The Stop Online Piracy Act in the US is getting ever more publicity with GoDaddy one of the high profile companies to suffer from supporting it as we wrote a couple of days ago. In our previous article Martin summed up SOPA very effectively.
If you are living in the United States, you should have heard about SOPA (Stop Online Piracy Act) and Protect-IP, which, when passed, would give companies rights that they should not have. If it passes, IP rightsholders (a term vaguely defined) could send notices to payment processors or ad services like Google Adsense to force them to stop doing business with listed websites, all without legal process.
Site owners have five days to file a counter-notice, but neither payment processors or ad networks have any obligation to respect it. Even worse, they are granted “immunity for choking off a site if they have a “reasonable belief” that some portion of the site enables infringement”.
Now a loose confederation of Internet giants are considering shutting down the entire websites for 24 hours and instead showing a messagew urging their visitors and customers to contact their representative in the US congress the day before the vote goes to the house there.
The coalition is made up of some very big names on the Internet including Google, Amazon, Facebook, Twitter, Wikipedia, Yahoo!, eBay, PayPal, AOL, Foursquare, IAC, LinkedIn, Mozilla, OpenDNS and Zynga. If the plan goes ahead all these services could be taken offline for 24 hours.
In a report by CNet...
When the home pages of Google.com, Amazon.com, Facebook.com, and their Internet allies simultaneously turn black with anti-censorship warnings that ask users to contact politicians about a vote in the U.S. Congress the next day on SOPA, you'll know they're finally serious.
True, it would be the political equivalent of a nuclear option--possibly drawing retributions from the the influential politicos backing SOPA and Protect IP--but one that could nevertheless be launched in 2012.
"There have been some serious discussions about that," says Markham Erickson, who heads the NetCoalition trade association that counts Google, Amazon.com, eBay, and Yahoo as members. "It has never happened before."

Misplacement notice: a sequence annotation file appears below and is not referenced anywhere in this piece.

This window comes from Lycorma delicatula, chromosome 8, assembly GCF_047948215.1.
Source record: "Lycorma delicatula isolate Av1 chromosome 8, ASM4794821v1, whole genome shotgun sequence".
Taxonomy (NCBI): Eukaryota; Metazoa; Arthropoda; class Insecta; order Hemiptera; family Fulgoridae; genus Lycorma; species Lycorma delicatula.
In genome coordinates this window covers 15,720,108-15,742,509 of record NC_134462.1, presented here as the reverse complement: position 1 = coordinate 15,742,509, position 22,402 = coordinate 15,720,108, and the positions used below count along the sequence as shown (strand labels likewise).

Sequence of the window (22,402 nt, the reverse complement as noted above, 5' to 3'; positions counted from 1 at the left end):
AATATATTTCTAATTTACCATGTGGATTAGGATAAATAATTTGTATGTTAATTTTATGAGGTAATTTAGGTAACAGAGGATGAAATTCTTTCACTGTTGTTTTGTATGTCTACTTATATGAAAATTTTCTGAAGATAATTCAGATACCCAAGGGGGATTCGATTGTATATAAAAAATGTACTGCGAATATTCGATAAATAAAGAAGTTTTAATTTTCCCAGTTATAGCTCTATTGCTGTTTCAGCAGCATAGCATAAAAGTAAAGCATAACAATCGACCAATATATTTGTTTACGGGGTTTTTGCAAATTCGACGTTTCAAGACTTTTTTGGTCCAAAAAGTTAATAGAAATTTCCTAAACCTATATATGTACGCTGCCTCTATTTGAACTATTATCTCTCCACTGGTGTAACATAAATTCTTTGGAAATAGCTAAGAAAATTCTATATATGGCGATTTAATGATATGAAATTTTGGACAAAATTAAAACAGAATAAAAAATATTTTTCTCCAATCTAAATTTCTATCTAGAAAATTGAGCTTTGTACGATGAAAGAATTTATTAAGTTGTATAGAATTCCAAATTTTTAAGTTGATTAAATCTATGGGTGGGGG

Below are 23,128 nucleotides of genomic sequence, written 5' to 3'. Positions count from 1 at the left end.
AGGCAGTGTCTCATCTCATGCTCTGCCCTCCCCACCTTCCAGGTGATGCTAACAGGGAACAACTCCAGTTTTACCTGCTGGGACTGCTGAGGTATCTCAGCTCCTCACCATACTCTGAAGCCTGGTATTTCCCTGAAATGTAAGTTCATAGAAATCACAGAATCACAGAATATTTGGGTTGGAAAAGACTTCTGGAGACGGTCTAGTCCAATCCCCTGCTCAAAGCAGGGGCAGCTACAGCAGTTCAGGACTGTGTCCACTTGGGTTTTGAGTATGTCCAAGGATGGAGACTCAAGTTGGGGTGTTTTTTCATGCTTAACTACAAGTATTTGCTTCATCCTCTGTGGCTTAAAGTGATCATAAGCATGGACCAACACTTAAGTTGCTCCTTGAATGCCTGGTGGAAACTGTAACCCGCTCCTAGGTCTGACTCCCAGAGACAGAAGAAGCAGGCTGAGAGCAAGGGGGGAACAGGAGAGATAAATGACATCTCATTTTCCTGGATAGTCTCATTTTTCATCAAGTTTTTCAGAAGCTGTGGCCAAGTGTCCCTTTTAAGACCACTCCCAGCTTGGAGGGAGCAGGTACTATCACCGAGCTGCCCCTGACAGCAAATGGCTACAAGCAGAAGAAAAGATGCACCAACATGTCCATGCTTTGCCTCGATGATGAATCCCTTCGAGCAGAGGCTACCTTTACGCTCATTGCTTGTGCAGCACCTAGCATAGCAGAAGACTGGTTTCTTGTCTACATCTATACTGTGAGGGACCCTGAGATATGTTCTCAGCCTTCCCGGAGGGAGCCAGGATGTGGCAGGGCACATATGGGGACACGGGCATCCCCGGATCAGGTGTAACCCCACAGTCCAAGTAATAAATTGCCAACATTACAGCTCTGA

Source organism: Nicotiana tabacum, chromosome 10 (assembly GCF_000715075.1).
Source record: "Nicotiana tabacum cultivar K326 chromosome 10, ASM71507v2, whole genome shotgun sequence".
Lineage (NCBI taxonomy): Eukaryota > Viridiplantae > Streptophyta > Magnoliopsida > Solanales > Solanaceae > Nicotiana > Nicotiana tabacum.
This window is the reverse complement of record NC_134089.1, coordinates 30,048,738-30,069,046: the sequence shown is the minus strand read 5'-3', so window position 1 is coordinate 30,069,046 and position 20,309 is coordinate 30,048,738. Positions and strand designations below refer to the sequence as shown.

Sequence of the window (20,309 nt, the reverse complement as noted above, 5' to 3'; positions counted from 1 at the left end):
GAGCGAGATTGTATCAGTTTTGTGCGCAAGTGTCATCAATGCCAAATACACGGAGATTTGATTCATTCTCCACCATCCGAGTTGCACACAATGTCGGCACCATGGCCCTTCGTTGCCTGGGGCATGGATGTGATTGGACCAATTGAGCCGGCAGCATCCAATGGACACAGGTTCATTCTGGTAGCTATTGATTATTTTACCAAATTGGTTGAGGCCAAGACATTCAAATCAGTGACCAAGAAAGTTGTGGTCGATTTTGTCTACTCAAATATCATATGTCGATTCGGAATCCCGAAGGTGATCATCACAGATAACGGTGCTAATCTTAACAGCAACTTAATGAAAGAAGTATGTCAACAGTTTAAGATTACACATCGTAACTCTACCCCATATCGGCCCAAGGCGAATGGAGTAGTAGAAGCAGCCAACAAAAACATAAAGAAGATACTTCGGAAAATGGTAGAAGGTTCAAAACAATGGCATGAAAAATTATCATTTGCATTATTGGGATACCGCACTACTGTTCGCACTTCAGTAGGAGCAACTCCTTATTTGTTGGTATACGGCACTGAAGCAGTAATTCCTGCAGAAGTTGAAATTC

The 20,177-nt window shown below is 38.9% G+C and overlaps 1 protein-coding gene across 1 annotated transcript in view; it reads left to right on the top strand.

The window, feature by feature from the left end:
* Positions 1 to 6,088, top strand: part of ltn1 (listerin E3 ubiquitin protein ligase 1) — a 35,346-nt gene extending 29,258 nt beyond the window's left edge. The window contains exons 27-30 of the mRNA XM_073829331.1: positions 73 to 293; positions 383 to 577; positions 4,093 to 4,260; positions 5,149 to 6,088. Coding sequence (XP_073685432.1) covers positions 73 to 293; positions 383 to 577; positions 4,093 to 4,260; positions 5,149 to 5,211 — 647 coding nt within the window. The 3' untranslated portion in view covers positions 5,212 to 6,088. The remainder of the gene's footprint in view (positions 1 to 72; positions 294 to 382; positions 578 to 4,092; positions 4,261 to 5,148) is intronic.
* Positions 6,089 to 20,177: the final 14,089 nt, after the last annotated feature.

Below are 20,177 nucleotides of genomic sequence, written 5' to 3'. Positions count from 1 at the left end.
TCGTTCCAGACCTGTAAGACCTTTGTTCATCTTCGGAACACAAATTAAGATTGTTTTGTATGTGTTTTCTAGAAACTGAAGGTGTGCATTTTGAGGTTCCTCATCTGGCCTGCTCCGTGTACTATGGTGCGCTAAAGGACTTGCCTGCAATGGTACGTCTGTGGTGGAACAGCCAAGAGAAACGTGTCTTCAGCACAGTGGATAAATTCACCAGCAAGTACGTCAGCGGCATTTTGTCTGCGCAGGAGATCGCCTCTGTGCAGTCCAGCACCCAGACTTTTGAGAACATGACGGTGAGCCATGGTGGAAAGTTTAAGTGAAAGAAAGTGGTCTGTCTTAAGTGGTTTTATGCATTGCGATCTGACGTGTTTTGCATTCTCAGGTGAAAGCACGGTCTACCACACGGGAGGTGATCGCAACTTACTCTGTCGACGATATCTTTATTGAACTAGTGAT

This wouldn't be the first piece of anti-piracy legislation around the world to face stiff opposition. France have already passed an Internet copyright law but the Digital Economy Act in the UK stalled in the face of arguments from major Internet Service Providers British Telecom and TalkTalk.
Many reports say that SOPA is still set to pass the US congress and that very few Americans have heard about it. Shutting down services such as Facebook and Google, and replacing them with anti-SOPA messages for a day would certainly raise awareness, but a question mark remains over whether doing so only one day before the congress vote would be effective enough.
This is the first time ever that major websites have threatened to effectively go on strike to boycott something, and it is completely unprecedented. It is unclear at this time whether the services would be taken down worldwide or just in the US and also how serious the coalition are about the boycott, which would inevitably lose them all a day's trade.
Services are commonly targeted for IP addresses anyway and it wouldn't be difficult for these companies to target messages to their US-based users. With many millions of visitors every day in the US, companies such as Google and Facebook could achieve this on their own. Imagine then how much more leverage they would have with Amazon, Yahoo! and others on board. If this goes ahead it is still possible that other companies could follow suit, effectively crippling the Internet in the US for the day before the vote.
So what do you think of SOPA and your favourite websites being taken offline for a day?
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Ghacks is a technology news blog that was founded in 2005 by Martin Brinkmann. It has since then become one of the most popular tech news sites on the Internet with five authors and regular contributions from freelance writers.